Kenmore’s first marijuana business opens, aimed at adults

The city of Kenmore has its first - and only - recreational marijuana store, Theorem, and it’s all about cannabis customer service.

Ken Jones recently opened Kenmore's first marijuana business on State Route 522.

The city of Kenmore has its first – and only – recreational marijuana store, Theorem, and it’s all about cannabis customer service.

“The people in Washington voted to have recreational marijuana and we wanted to make sure, in Kenmore, we had ours away from churches, schools, day care, bus stops [and] from residential,” said Kenmore Mayor David Baker. “When this whole thing got legalized… 60 percent of Kenmore voters voted to allow the legalization of marijuana – the majority of our voters.”

Ken Jones, the proprietor of Theorem, is mostly concerned with making the recreational marijuana retail experience as much of a normal experience as possible with products that are top notch, while minimizing the negative drawbacks to venues that cater to mind-altering libations.

“It’s been long anticipated, it took about a year… so we couldn’t be more excited to be open now. We want people to understand they can come in here and get quality products,” said Ken Jones, owner of Theorem recreational marijuana store. “Having a reputable perception by the community, I really want to take the ‘drug’ out of cannabis. People don’t perceive alcohol as a drug, even though it is, it needs to be understood that [marijuana is] a libation.”

The store has a clean interior, with lots of white and lots of green, including vaporizing products, edibles, tinctures and, of course, leafy nugs of marijuana.

For others in the community, they’re already happy that Theorem is open for business.

“I can’t find a place just to go with my ID and I don’t have a medical card. I don’t need one ‘cause I’m a smoker… every day, as I wake up, afternoon, every day I smoke,” said Luburi Lambey, landscaper working outside of Theorem. “Having marijuana in the Kenmore area is going to make a whole lot of love come through here.”

For Jones, Theorem’s future isn’t just about the sale of recreational marijuana, he’s in the community for the long haul. Already, he’s renovated a blight along the south side of State Route 522 by fixing and painting the exterior and cleaning up the weeds blocking the view of Lake Washington.

“The demographics of what we’re seeing so far has been upper 20s to 50 [or] 60,” Jones said. “So, it’s very diverse.”

Theorem has also kept pot purchasers off the street, too. For Jones, it’s important that they only get the kind of clientele that are proper – no junkies and no minors.

However, during a recent routine inspection, a staff member at Theorem sold a gram of marijuana to an undercover minor with ID that stated the person was underage.

“That was a really bad day for us because our brand is [not] about what took place here,” Jones said. “We’ve put a number of measures in place… and we’ve met with the LCCB [Liquor and Cannabis Control Board].”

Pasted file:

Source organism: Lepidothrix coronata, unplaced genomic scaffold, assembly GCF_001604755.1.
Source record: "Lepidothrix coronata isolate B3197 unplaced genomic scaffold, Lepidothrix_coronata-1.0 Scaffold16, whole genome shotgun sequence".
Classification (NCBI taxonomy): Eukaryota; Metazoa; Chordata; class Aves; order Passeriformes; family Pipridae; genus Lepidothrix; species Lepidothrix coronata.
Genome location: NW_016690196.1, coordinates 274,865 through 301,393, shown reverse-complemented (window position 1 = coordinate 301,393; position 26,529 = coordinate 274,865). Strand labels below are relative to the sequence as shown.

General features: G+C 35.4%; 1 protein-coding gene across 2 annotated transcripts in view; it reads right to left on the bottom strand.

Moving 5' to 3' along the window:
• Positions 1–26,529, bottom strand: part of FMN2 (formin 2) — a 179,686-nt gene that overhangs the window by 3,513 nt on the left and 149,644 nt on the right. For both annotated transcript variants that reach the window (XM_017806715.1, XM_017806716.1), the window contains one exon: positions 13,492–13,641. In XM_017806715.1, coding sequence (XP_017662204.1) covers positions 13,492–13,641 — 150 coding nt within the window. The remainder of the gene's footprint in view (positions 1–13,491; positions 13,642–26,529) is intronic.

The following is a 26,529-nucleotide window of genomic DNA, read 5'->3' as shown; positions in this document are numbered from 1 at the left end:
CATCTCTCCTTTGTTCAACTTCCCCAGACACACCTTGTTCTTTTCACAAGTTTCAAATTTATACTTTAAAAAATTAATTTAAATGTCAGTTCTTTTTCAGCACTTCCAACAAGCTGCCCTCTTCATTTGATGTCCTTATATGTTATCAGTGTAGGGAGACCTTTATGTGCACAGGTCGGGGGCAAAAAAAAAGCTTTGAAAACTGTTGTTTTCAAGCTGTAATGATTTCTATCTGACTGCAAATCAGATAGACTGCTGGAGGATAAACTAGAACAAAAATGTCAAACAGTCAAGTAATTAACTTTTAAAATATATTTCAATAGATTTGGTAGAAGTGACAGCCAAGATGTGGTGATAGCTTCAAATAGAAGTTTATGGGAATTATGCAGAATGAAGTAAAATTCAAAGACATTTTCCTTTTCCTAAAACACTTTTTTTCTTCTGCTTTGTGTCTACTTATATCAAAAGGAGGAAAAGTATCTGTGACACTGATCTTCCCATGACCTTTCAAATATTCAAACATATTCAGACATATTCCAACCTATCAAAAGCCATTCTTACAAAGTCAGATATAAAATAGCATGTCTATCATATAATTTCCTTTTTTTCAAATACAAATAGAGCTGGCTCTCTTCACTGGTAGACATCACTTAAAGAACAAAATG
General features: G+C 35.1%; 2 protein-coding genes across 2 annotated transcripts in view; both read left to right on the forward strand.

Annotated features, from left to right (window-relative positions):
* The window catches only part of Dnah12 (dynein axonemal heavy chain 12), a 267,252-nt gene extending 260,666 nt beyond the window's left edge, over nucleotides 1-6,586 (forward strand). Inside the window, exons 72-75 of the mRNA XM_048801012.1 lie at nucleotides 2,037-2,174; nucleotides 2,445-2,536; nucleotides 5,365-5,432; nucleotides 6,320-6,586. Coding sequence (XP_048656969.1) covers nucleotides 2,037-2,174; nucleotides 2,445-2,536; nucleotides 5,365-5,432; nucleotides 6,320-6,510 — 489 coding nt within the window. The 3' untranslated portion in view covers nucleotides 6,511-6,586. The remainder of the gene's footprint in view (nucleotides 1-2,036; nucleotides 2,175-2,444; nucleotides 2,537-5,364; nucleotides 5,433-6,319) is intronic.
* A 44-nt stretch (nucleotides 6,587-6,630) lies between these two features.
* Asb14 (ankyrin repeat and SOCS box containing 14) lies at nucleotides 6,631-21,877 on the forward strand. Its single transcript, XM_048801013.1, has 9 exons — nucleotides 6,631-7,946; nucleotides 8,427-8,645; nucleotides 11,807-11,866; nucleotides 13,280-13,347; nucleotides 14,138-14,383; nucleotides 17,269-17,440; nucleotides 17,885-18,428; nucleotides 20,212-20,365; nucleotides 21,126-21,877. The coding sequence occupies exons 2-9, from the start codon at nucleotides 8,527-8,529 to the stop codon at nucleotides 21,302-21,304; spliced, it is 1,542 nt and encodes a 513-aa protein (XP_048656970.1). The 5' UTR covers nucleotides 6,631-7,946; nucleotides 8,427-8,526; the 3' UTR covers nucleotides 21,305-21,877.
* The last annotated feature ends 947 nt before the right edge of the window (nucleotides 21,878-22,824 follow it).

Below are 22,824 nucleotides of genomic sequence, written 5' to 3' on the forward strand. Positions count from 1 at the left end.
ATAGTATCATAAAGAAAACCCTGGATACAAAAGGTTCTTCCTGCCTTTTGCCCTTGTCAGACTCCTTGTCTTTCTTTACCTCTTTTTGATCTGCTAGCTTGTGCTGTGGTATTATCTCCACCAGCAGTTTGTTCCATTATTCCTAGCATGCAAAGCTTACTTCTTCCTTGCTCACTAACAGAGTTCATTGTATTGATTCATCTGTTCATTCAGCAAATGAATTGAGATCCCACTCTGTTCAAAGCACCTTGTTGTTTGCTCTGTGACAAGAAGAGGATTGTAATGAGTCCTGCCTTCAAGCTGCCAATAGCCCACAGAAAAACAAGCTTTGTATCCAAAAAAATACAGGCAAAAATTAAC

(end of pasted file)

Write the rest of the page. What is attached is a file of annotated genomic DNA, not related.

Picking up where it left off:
Jones worked with his board representation to ensure that the sale didn’t happen again. Since the incident, Jones has installed a new ID reader which verifies a licenses legality, has posted an employee at the door at a welcoming podium and has also initiated a rule that all persons who look under the age of 30 are carded again at purchase. Those who are worried about tracking IDs can use a secondary checkpoint, which includes a manager.

“This is a bad mark on our record and we’re embarrassed by it. I’ll tell you, trying to turn that into a positive – I’ve never seen a group more on-point [since],” Jones said.

Theorem has paid all fines in connection with the sale-to-minor incident.

It’s not just minors showing up at his doors that he has to worry about, either. Jones also has to contend with the kids, too, knowing its also about keeping pot out of the hands of minors at home.

“It’s a simple process, we won’t carry products that even look attractive to children. [Even] the beverages we will be bringing are going to be like pomegranate, adult beverages,” Jones said. “I won’t get into bubble gummy things, gummy bears. The last thing I would want to do is hear that someone bought a product here that looked like gummy bears and a child ate it.”

There are also future plans to host community information sessions where people learn about marijuana, such as ‘Explaining pot to my kids’ sessions, or just meet and greet with community members at the local pot shop.

“What we’re going to do is some community based programs promoting prevention of [use by] the youth. We’re going to be putting on seminars and culinary classes with loyalty club members, but one of the classes we want to put on… is ‘how do I deal with this and my children.’”

While there’s evidences that suggest that child-use of marijuana may impact their development, there’s not a lot of information about how parents can talk to children about their own or other adult pot use.

For more information, visit Theorem’s website

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